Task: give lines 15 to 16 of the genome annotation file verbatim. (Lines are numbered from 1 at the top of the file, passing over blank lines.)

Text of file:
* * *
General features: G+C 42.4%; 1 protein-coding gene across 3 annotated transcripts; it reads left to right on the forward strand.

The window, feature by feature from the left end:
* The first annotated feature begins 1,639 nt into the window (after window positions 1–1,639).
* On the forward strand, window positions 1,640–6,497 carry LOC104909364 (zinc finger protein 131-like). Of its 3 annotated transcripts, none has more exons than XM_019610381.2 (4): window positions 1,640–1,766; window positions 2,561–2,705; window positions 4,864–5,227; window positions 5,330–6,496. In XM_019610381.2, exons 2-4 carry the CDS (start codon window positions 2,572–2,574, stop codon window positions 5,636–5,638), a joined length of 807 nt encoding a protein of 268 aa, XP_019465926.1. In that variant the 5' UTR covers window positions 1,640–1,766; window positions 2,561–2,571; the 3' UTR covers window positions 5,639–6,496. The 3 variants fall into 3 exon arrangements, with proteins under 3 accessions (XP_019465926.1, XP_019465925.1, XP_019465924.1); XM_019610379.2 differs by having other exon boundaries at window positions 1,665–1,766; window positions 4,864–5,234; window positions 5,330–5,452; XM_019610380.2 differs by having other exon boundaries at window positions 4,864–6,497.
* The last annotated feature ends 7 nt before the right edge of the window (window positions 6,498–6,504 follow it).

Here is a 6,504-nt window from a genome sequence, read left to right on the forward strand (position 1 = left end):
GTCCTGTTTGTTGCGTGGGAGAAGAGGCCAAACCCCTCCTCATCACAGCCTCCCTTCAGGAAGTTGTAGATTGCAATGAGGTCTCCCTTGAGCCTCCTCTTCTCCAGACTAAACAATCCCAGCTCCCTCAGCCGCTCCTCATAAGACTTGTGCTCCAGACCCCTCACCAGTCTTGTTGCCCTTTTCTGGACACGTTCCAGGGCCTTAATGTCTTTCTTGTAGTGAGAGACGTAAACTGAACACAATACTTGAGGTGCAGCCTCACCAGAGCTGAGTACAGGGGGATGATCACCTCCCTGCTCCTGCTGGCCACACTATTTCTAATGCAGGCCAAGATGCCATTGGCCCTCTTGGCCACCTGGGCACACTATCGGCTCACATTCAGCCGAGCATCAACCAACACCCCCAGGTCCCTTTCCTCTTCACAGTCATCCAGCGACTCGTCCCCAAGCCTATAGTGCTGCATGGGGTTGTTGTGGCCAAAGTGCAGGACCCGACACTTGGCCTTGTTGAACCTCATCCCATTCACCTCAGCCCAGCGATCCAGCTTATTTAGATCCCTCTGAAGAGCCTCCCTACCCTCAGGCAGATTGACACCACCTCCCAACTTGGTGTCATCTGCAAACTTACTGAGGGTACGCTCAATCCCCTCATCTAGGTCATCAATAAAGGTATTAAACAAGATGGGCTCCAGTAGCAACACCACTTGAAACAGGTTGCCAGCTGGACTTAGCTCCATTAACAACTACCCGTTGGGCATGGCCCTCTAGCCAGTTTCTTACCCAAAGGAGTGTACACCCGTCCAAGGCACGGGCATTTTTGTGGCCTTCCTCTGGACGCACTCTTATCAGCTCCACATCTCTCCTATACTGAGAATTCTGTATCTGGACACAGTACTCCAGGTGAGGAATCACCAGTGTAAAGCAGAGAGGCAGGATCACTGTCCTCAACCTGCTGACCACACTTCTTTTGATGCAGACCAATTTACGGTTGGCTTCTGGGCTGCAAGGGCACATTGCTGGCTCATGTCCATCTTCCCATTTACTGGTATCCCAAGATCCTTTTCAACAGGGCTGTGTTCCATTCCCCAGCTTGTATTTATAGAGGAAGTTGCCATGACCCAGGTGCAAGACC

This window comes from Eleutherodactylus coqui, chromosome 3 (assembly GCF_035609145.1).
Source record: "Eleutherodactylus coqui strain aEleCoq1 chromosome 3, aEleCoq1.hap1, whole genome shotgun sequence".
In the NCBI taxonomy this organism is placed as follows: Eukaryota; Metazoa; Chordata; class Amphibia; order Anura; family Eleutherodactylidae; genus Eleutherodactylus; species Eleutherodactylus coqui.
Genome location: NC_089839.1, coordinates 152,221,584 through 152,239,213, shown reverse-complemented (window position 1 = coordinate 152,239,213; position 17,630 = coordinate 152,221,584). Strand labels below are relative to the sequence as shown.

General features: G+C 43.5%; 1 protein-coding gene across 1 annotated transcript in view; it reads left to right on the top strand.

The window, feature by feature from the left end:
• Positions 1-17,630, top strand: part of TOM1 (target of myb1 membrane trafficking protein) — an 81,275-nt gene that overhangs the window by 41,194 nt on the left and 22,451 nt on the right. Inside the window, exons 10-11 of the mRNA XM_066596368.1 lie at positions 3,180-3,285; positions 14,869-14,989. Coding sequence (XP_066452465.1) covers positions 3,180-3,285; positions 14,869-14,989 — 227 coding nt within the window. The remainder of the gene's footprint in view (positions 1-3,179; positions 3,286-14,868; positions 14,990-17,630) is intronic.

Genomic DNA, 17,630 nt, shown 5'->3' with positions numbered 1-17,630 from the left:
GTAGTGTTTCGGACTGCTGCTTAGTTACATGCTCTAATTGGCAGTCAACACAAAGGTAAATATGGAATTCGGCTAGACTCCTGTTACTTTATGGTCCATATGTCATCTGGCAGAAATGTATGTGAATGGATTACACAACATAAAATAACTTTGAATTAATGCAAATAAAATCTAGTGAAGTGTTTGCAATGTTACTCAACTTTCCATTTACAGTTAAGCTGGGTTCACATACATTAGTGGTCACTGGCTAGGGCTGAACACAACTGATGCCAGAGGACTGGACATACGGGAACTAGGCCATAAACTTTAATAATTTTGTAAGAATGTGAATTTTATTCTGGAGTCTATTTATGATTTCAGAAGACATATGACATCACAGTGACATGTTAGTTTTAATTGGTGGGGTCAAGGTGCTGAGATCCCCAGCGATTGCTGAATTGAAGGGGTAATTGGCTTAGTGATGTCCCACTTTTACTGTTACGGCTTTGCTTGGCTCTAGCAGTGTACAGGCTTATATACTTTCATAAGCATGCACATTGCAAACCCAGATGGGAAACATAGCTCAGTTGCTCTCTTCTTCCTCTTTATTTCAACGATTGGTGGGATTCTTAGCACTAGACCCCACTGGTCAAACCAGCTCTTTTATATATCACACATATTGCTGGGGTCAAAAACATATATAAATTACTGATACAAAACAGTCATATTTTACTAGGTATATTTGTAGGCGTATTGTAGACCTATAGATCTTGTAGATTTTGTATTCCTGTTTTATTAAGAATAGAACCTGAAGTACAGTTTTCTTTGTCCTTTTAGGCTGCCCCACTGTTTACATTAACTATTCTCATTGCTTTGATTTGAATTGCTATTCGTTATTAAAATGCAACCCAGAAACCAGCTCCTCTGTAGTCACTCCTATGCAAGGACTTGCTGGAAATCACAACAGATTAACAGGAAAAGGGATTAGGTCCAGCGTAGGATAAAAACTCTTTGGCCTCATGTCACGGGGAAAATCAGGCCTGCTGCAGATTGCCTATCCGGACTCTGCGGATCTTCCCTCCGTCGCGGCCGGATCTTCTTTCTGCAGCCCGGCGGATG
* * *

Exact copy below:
Genomic DNA, 17,630 nt, shown 5'->3' with positions numbered 1-17,630 from the left:
GTAGTGTTTCGGACTGCTGCTTAGTTACATGCTCTAATTGGCAGTCAACACAAAGGTAAATATGGAATTCGGCTAGACTCCTGTTACTTTATGGTCCATATGTCATCTGGCAGAAATGTATGTGAATGGATTACACAACATAAAATAACTTTGAATTAATGCAAATAAAATCTAGTGAAGTGTTTGCAATGTTACTCAACTTTCCATTTACAGTTAAGCTGGGTTCACATACATTAGTGGTCACTGGCTAGGGCTGAACACAACTGATGCCAGAGGACTGGACATACGGGAACTAGGCCATAAACTTTAATAATTTTGTAAGAATGTGAATTTTATTCTGGAGTCTATTTATGATTTCAGAAGACATATGACATCACAGTGACATGTTAGTTTTAATTGGTGGGGTCAAGGTGCTGAGATCCCCAGCGATTGCTGAATTGAAGGGGTAATTGGCTTAGTGATGTCCCACTTTTACTGTTACGGCTTTGCTTGGCTCTAGCAGTGTACAGGCTTATATACTTTCATAAGCATGCACATTGCAAACCCAGATGGGAAACATAGCTCAGTTGCTCTCTTCTTCCTCTTTATTTCAACGATTGGTGGGATTCTTAGCACTAGACCCCACTGGTCAAACCAGCTCTTTTATATATCACACATATTGCTGGGGTCAAAAACATATATAAATTACTGATACAAAACAGTCATATTTTACTAGGTATATTTGTAGGCGTATTGTAGACCTATAGATCTTGTAGATTTTGTATTCCTGTTTTATTAAGAATAGAACCTGAAGTACAGTTTTCTTTGTCCTTTTAGGCTGCCCCACTGTTTACATTAACTATTCTCATTGCTTTGATTTGAATTGCTATTCGTTATTAAAATGCAACCCAGAAACCAGCTCCTCTGTAGTCACTCCTATGCAAGGACTTGCTGGAAATCACAACAGATTAACAGGAAAAGGGATTAGGTCCAGCGTAGGATAAAAACTCTTTGGCCTCATGTCACGGGGAAAATCAGGCCTGCTGCAGATTGCCTATCCGGACTCTGCGGATCTTCCCTCCGTCGCGGCCGGATCTTCTTTCTGCAGCCCGGCGGATG